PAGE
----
The shipyard painter, political activist and razor-sharp cartoonist Bob Starrett has just written a new book The Way I See It on his eventful life and times. Below we reprint one of his stories and review an essential read
Recommended: Bertolt Brecht's play on Galileo Galilei, the man who changed the way we understand the world around us
Perhaps Bertolt Brecht's greatest play, A Life Of Galileo was written and revised during the most critical moments of modern times, the build-up to and tragic disaster of the second world war.
Written while Brecht was on the run from nazism, this dramatic depiction of the life of the man who created modern physics and fundamentally changed man's understanding of the nature of the world and humanity's place in it stands as a monumental statement of the individual's responsibility to humanity.
Galileo's proof of the Copernican hypothesis that the Earth was not a fixed entity at the centre of the universe but one more whirling rock among many controlled by the magnetic power of the sun may not have had the catastrophic impact of the Hiroshima atomic bomb.
But it shook the established power of the Catholic church to its roots, replacing a blind and manipulated faith by questioning doubt - if God and the Pope's world was not the centre of man's existence and purpose, then perhaps the former did not exist and the latter was a super con man.
Yet Brecht's seminal play presents a dilemma for director and actor.
When one of history's greatest scientists recants before the physical terrors of the Inquisition's torturers, denying the very truths of his discoveries, did he betray science and the new world hopes of the masses or did he survive personally, knowing that truth, unlike human flesh, would not recant but remain to serve successive generations in their ongoing struggle?
Brecht himself saw his protagonist as a man who put science before social responsibility. At a truly revolutionary moment, Galileo chose not to empower the people by defiantly putting scientific progress at their service but to allow their beleaguered masters to regroup and use the new knowledge for their own ends.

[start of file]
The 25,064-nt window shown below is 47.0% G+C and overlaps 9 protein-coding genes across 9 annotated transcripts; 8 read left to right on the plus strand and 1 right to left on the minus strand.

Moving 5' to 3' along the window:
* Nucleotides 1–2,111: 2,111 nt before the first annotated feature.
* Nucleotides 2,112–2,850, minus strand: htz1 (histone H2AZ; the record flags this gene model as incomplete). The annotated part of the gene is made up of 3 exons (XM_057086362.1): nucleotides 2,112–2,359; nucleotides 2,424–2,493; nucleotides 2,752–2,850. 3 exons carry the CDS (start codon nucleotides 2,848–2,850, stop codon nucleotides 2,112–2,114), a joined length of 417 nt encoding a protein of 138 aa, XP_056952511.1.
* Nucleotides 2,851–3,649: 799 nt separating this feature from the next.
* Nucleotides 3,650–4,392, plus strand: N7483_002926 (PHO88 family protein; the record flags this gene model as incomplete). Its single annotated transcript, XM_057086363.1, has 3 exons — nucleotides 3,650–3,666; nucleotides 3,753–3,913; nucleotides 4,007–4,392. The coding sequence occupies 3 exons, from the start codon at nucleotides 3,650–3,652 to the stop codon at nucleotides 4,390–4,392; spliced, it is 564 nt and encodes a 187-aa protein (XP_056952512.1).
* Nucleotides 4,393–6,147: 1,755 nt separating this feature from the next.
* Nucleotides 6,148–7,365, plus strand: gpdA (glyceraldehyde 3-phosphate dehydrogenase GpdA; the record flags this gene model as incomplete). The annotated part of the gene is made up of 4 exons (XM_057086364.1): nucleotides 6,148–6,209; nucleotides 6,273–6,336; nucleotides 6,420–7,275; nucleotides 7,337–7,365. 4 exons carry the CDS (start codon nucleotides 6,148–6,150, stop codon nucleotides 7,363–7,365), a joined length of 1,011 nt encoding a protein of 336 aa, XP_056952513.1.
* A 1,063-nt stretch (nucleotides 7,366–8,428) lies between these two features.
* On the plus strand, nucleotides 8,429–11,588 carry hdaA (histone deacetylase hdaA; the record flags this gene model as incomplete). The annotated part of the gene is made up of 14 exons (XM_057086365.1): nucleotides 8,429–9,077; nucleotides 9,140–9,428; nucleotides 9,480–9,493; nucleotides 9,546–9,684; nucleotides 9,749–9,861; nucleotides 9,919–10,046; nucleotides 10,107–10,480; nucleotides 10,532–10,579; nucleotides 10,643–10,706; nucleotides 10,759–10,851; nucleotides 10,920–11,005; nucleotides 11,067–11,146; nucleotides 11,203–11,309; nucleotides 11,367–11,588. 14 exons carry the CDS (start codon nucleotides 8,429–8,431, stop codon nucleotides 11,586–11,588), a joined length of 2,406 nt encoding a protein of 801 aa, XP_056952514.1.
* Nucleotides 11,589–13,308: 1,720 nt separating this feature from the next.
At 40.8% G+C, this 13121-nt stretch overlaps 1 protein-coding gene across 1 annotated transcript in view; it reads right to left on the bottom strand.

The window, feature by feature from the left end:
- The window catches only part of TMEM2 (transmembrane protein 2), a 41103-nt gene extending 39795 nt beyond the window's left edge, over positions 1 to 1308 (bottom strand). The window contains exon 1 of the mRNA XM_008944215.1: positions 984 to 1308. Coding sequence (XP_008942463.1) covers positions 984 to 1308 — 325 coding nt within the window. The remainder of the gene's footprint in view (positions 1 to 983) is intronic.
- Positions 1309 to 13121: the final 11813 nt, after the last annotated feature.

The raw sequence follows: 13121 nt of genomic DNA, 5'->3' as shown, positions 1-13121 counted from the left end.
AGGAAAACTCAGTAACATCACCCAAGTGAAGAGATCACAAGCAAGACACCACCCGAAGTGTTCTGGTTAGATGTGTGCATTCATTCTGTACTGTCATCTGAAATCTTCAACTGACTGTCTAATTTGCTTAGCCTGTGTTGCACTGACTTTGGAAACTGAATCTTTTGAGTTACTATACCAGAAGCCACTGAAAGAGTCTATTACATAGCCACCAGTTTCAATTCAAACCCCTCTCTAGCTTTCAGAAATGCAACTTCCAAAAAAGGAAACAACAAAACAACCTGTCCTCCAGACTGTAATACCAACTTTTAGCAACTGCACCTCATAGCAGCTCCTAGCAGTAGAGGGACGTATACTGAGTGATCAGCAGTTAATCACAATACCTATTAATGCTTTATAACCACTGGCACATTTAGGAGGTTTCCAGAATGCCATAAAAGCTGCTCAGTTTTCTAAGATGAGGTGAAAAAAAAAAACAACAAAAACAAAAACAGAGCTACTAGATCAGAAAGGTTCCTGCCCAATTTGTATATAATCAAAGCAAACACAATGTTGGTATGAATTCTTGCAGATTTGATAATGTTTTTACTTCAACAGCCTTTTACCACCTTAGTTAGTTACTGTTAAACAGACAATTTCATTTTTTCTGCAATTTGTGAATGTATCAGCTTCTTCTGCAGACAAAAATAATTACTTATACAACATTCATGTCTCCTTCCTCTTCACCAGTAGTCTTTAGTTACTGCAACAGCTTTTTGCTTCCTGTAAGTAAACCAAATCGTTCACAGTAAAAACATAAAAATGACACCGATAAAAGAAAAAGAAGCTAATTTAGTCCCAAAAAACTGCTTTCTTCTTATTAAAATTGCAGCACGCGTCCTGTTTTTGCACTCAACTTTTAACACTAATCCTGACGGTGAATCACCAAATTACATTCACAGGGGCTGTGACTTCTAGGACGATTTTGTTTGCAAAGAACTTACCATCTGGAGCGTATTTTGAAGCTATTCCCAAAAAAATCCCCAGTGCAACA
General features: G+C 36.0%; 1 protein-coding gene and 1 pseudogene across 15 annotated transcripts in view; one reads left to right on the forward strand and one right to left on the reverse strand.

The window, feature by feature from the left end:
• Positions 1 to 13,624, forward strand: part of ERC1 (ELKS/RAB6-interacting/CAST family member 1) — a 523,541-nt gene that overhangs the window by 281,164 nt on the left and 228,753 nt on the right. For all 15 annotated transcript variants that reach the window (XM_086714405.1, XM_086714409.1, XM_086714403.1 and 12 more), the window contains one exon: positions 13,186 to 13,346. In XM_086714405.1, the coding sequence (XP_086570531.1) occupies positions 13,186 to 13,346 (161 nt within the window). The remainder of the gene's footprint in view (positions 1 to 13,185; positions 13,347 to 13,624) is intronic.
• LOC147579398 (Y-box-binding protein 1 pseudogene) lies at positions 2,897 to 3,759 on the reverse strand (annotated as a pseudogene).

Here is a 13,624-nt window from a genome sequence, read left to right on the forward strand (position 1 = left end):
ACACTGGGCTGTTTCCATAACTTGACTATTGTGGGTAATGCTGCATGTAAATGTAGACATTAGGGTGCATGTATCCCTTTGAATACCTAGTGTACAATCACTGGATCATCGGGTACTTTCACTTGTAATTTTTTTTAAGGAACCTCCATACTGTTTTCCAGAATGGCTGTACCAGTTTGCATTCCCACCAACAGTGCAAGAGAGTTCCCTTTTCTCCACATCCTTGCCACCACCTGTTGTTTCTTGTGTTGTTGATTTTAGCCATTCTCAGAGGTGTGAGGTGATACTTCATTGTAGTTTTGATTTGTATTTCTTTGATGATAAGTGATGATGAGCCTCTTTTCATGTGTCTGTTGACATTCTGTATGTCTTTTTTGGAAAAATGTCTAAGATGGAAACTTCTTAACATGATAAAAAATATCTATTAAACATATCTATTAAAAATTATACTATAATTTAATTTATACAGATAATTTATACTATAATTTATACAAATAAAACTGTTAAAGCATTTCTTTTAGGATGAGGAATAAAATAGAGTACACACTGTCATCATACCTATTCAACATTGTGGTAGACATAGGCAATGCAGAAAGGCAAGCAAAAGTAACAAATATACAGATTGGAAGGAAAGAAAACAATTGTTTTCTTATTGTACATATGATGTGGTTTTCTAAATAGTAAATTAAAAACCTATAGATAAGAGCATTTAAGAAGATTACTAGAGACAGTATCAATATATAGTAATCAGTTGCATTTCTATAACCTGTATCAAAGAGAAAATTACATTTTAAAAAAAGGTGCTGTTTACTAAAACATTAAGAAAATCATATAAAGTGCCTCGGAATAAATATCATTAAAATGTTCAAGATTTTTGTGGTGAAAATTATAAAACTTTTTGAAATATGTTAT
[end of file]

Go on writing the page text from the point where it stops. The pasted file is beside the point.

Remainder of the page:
The problem is that Brecht presents us with a protagonist who is a mixture of infectious cunning, engaging wit and determination but who is at the same time crafty and naive.
In Roxana Silbert's production, Ian McDiarmid's Galileo charms the audience with his boyish enthusiasm. With little or no concern for the danger his experiments may lead him into, he delights in the ironies of his situation.
Although worn out, almost blind and obsessed with his next meal, he finally smuggles out his great work and his unassuaged guilt draws our sympathies.
"Unhappy the land that needs heroes," he remarks to his young student Andrea.
Silbert nods to the 17th-century setting with occasional period costume detail but this is no historical bioplay but staged in a modern academic world with laser pointer and power point display.
Brecht's dialectic approach requires audience attention but here the intellectual demands are eased by an anarchic carnival celebrating a new age and Galileo, "the breaker of bibles."
His plays, often misunderstood and mauled by inept theorisers, have never been popular fare for our commercial theatres, serving up their heavily weighted diet of musical "entertainment."
But if drama is to fulfil its role of holding the mirror up to nature and demanding that its audiences think and question, then Brecht's work provides a keystone for meaningful progress.
The RSC deserve praise over the years for keeping his work true to its creator's intentions.
Runs in repertoire until March 30. Box office: (01789)-403492.
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